Mother warns of highs horrors
A Palmerston North mother has spoken out about the damage caused by legal highs after her son developed an addiction with serious consequences.
Michelle Escott was yesterday part of a panel which led a discussion in Palmerston North following the recent ban on psychoactive substances.
Two public meetings were held in the city offering information on addiction services, and for organisations to provide support and information.
"My son had a good job, he was under-age but they have shady people outside the shops who, for a fee, would provide for them," Escott said.
"I didn't like it but I didn't understand it and it was legal so it was a step better than drugs, you would think. It progressed really quickly because he was earning good money and he was spending a good $400 on his pay night."
Escott said her son's kidneys broke down over a couple of months and he was in extreme pain and on antibiotics.
"But he was straight back out," she said. "He lost his job, although they gave him three chances.
"Meanwhile, family members were having stuff stolen."
Escott said her son had been off synthetic cannabis for three weeks and was awaiting a place in a rehab centre.
"While it was on the shelves, there is really not much you can do," she said. "And even though it's not on the shelves, it's still around and I think it will be for a while."
Escott has established a Facebook group to support other parents: ‘Palmy Proud, help solve palmys legal high problem'.
MidCentral Health Alcohol and Other Drug Service clinical lead Ann Flintoft led a presentation on synthetic drugs.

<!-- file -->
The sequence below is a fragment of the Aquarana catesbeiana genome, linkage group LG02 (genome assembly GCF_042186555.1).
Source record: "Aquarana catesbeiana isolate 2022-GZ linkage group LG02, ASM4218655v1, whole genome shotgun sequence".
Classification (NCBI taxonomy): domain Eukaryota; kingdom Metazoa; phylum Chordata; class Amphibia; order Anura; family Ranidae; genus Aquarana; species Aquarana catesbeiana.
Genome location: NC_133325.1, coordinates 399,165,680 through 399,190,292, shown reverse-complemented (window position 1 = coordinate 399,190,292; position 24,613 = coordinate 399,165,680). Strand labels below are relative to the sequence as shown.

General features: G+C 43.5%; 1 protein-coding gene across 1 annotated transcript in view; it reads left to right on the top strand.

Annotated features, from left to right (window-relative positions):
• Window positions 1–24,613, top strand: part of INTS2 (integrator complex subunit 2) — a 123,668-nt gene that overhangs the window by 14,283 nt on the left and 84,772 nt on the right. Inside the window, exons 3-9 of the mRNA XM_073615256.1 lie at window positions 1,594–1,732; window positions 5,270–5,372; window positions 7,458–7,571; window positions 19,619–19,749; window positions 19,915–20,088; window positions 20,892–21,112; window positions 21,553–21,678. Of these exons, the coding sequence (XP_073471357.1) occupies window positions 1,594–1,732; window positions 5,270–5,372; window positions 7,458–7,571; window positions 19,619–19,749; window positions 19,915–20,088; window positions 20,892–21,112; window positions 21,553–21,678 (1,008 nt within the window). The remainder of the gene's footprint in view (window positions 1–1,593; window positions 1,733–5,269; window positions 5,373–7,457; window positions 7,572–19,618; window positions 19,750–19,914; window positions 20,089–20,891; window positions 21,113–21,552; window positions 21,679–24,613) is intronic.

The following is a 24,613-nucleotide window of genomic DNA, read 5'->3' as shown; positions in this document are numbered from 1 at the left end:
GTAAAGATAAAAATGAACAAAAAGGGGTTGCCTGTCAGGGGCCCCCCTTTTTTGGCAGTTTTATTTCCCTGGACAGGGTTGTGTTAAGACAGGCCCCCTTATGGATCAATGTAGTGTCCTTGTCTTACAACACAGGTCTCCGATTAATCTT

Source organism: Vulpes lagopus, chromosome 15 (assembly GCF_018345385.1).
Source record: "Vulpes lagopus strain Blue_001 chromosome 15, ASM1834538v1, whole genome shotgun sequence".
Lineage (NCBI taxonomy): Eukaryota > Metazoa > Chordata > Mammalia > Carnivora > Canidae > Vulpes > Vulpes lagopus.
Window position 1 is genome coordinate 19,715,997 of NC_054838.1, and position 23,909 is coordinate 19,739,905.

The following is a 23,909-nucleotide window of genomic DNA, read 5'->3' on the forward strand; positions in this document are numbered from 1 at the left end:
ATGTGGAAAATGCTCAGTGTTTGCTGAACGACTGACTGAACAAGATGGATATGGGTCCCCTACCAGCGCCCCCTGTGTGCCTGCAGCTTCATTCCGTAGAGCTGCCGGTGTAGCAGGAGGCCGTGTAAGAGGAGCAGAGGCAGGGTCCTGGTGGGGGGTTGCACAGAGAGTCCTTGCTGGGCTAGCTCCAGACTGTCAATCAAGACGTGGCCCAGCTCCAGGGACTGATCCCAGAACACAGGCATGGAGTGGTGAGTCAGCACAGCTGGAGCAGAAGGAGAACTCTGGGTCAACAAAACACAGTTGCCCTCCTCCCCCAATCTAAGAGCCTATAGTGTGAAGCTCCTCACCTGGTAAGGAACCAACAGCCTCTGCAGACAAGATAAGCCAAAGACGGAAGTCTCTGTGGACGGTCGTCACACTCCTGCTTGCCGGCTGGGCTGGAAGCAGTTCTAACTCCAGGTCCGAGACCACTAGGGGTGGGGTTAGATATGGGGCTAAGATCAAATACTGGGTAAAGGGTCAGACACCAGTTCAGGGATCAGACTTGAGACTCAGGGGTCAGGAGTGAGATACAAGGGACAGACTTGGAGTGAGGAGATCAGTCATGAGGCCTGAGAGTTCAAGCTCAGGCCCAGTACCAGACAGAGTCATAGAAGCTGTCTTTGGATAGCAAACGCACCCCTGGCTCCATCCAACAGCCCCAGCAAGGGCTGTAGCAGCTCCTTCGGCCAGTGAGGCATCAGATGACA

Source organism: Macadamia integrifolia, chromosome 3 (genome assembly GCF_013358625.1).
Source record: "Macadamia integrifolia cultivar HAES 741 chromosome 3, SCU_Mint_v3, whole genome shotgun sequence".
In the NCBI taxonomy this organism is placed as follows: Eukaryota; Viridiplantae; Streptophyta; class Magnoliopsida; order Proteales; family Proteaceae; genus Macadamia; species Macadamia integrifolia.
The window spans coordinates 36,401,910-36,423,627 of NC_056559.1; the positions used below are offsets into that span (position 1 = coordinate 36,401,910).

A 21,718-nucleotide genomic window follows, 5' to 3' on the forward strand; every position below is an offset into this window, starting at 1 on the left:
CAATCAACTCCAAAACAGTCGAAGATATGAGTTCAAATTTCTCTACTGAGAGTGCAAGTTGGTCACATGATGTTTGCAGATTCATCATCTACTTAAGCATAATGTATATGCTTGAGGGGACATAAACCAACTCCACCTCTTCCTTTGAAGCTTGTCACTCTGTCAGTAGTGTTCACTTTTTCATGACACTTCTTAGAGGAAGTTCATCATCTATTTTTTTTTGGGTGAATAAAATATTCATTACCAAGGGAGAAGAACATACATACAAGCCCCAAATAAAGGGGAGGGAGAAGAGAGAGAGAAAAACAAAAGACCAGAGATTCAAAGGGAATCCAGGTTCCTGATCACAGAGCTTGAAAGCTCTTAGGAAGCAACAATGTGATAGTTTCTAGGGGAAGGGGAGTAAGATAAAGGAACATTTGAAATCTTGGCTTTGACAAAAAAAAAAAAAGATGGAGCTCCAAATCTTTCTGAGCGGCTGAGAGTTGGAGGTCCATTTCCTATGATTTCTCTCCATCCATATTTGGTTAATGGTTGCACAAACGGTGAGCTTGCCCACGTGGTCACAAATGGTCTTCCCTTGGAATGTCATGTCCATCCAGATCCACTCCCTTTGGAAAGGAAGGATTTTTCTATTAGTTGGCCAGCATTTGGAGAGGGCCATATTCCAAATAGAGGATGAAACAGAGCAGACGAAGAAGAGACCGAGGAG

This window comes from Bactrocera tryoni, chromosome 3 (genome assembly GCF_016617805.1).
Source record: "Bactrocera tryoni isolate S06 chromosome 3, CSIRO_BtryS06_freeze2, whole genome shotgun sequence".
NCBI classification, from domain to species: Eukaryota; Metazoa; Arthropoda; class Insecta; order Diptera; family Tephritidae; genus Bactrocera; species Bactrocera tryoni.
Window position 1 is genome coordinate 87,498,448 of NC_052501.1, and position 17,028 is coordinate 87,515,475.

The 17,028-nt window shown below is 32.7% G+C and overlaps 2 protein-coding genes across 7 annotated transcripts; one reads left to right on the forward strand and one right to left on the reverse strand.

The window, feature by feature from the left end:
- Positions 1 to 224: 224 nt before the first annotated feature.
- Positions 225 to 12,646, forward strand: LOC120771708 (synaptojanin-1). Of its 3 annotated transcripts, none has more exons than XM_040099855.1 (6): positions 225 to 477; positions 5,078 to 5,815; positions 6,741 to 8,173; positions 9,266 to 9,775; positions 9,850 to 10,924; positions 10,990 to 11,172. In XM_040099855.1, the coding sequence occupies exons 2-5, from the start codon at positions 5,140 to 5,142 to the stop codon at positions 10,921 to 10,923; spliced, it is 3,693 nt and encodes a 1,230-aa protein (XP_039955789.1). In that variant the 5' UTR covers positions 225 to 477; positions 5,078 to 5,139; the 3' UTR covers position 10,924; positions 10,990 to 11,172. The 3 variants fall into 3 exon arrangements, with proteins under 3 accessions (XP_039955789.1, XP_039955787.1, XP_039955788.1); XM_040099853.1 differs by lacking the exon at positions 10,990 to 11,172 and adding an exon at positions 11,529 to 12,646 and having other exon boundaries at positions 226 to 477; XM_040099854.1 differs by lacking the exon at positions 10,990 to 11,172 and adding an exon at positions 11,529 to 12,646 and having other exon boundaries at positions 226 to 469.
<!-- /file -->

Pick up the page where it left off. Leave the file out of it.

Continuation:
"We have fielded a lot of [calls from] concerned family members who have been shocked by the changes in personality of their loved ones," she said.
"It's very frightening for family members, especially younger people who are around them.
"Now we are in the situation where, potentially, those who have got a lot stockpiled could be considered a supplier and at risk of a conviction."
The Psychoactive Substances Amendment Act was passed under urgency in Parliament last week, ordering all psychoactive substances removed from sale and banning the testing of such products on animals.
One mother told the panel her daughter was coming out of rehab after nine weeks but had no support service to rely on afterwards.
And a health provider told the panel that her clients were being turned away from addiction and accommodation services because "they had burnt their bridges, or there is no room, or they don't meet their criteria".
For advice, call the Alcohol and Drug helpline, 0800 787 797, see your doctor, or in a crisis call the Mental Health Foundation, 0800 653 357.
- Manawatu Standard
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